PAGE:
New Pediatric Intensive Care Unit (PICU) Continuity Consensus Standards offer practical guidance for how hospitals and providers can best support children with medical complexity and their families when they have prolonged stays in intensive care. These standards have been endorsed by the Society of Critical Care Medicine.
A national study identified best practices within children's hospitals for strengthening the representativeness of Patient and Family Advisory Councils (PFACs) and for partnering with patient and family advisors on Diversity Equity and Inclusion (DEI) initiatives. This resource highlights six key areas and provides examples from the field to help hospitals improve DEI in PFACs.
This document was created in response to an overwhelming demand for resources on paid family caregiving. State laws, policies, and regulations vary greatly across the country. The information provided here reflects paid family caregiving options that are currently available or under consideration.
This issue brief provides an overview of the telehealth response to COVID-19, outlines temporary state policy flexibilities that improved access to pediatric telehealth services, and highlights opportunities for permanent state policy expansions to maintain access to pediatric telehealth services within Medicaid now that the COVID-19 public health emergency has ended.
This issue brief reviews the importance of continuity of coverage for all children now that the COVID-19 public health emergency has ended, and highlights state opportunities to improve eligibility and enrollment policies and procedures.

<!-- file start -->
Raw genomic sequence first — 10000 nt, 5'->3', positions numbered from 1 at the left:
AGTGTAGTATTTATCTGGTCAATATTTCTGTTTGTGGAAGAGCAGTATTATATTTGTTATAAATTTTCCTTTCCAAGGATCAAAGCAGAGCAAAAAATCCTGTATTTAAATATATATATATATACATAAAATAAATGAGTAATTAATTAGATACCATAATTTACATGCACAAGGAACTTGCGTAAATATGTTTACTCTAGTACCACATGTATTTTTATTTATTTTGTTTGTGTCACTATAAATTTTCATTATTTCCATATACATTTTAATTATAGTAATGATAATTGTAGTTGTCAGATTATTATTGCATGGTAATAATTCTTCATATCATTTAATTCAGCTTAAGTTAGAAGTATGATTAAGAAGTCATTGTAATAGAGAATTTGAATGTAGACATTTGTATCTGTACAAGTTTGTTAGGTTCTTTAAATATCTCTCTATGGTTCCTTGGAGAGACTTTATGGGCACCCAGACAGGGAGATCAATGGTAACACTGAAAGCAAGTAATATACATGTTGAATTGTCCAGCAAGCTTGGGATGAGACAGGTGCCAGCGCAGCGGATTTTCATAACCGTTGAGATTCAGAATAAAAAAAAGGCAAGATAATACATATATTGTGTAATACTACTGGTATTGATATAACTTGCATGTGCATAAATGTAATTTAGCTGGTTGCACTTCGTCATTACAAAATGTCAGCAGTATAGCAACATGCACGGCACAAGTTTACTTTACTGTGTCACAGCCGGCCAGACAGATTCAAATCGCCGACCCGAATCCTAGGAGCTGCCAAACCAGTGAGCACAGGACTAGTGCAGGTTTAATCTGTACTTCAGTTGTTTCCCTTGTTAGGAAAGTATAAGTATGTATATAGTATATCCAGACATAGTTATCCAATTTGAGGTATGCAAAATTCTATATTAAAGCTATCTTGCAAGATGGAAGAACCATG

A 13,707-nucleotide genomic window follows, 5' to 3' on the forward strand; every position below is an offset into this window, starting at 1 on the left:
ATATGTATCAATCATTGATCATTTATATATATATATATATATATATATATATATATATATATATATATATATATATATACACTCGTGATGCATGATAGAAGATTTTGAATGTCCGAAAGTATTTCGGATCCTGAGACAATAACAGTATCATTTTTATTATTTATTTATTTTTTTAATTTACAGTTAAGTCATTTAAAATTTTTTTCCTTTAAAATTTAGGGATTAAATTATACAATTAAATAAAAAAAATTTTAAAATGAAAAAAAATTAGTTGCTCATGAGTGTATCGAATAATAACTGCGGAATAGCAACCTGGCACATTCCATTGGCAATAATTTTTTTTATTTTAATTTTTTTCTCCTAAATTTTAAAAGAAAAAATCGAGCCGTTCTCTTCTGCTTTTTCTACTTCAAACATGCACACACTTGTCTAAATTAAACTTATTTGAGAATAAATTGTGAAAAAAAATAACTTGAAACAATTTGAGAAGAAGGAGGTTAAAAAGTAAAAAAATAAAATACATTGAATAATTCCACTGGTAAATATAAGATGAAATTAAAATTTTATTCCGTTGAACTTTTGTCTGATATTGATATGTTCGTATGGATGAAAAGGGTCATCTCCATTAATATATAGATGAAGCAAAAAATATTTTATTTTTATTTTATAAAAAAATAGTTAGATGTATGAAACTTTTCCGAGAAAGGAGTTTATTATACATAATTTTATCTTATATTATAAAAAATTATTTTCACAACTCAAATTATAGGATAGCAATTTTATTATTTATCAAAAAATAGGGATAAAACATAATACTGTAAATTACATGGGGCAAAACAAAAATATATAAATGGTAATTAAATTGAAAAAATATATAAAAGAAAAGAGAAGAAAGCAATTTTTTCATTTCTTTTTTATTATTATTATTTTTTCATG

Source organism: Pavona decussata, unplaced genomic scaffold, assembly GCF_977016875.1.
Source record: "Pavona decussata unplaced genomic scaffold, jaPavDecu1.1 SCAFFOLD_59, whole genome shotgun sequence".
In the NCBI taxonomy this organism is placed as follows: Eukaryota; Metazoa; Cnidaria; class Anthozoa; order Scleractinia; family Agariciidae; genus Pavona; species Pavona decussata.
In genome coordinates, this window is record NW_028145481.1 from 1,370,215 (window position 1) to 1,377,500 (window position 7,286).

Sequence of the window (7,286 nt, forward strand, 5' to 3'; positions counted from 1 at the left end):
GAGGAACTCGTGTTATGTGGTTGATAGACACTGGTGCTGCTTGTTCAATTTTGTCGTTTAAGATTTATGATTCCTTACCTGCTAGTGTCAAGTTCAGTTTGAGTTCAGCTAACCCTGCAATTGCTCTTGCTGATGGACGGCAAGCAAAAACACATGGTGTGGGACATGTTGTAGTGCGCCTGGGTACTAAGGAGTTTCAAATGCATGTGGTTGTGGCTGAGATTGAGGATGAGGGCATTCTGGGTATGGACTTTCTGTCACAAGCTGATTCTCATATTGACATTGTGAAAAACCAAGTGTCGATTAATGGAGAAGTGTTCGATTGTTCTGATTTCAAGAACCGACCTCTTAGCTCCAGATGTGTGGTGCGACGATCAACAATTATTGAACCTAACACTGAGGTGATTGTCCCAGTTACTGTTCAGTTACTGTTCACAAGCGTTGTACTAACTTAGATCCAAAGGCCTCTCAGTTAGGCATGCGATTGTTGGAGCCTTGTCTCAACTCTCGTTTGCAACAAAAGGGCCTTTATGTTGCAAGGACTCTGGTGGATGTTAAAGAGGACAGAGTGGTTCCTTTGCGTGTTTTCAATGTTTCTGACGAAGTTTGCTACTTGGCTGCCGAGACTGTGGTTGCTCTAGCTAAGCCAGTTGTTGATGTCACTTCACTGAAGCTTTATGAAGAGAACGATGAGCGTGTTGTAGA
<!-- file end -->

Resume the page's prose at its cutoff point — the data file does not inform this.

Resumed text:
The unwinding of the COVID-19 public health emergency means states must redetermine eligibility for millions of children and families. Partnering with community-based organizations, family-led organizations, and individuals with lived experience to engage their communities can help support efforts to ensure continuity of coverage. This issue brief provides recommendations for states work with these organizations to mitigate coverage loss.
An increasing number of children and youth with special health care needs are considered medically complex and require extensive medical care. The American Academy of Pediatrics has identified the home/family environment as the ideal place for these children to receive long-term care. But what do we know about the quality and accessibility of home health care for children?
This opinion piece from Oregon Pediatric Improvement Partnership (OPIP) highlights a model of health complexity they developed and offers recommendations for how to strategically use data to begin eliminating health disparities.
Family involvement in the education of clinicians has the potential to improve patient-clinician partnerships in care. Meaningful partnership between families and clinicians requires intentional planning and a shared understanding of goals. This article describes one example, the seminar series Collaborative Conversations with Families to Advance the Clinical Care of Children with Medical Complexities (C6), a continuing medical education endeavor jointly designed and implemented by families and clinicians.